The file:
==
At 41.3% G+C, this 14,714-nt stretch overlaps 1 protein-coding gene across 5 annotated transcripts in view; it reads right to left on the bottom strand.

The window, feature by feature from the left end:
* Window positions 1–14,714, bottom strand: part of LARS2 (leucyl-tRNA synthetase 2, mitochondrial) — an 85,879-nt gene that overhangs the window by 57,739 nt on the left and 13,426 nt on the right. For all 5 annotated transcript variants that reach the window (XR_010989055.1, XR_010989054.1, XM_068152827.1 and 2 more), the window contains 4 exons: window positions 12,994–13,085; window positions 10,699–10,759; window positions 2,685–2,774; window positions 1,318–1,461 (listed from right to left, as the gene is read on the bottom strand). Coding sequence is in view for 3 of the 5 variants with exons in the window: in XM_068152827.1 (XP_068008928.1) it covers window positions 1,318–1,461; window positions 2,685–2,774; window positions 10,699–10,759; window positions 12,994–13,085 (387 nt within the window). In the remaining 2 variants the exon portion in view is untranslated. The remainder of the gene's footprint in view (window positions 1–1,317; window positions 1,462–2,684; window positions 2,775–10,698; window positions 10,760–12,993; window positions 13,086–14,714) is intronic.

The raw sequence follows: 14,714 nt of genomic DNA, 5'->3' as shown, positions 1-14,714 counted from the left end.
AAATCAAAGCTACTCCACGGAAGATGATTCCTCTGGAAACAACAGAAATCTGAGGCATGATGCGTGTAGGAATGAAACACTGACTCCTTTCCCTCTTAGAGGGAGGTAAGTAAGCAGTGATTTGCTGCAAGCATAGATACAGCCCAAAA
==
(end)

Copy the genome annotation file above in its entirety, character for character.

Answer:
At 41.3% G+C, this 14,714-nt stretch overlaps 1 protein-coding gene across 5 annotated transcripts in view; it reads right to left on the bottom strand.

The window, feature by feature from the left end:
* Window positions 1–14,714, bottom strand: part of LARS2 (leucyl-tRNA synthetase 2, mitochondrial) — an 85,879-nt gene that overhangs the window by 57,739 nt on the left and 13,426 nt on the right. For all 5 annotated transcript variants that reach the window (XR_010989055.1, XR_010989054.1, XM_068152827.1 and 2 more), the window contains 4 exons: window positions 12,994–13,085; window positions 10,699–10,759; window positions 2,685–2,774; window positions 1,318–1,461 (listed from right to left, as the gene is read on the bottom strand). Coding sequence is in view for 3 of the 5 variants with exons in the window: in XM_068152827.1 (XP_068008928.1) it covers window positions 1,318–1,461; window positions 2,685–2,774; window positions 10,699–10,759; window positions 12,994–13,085 (387 nt within the window). In the remaining 2 variants the exon portion in view is untranslated. The remainder of the gene's footprint in view (window positions 1–1,317; window positions 1,462–2,684; window positions 2,775–10,698; window positions 10,760–12,993; window positions 13,086–14,714) is intronic.

The raw sequence follows: 14,714 nt of genomic DNA, 5'->3' as shown, positions 1-14,714 counted from the left end.
AAATCAAAGCTACTCCACGGAAGATGATTCCTCTGGAAACAACAGAAATCTGAGGCATGATGCGTGTAGGAATGAAACACTGACTCCTTTCCCTCTTAGAGGGAGGTAAGTAAGCAGTGATTTGCTGCAAGCATAGATACAGCCCAAAA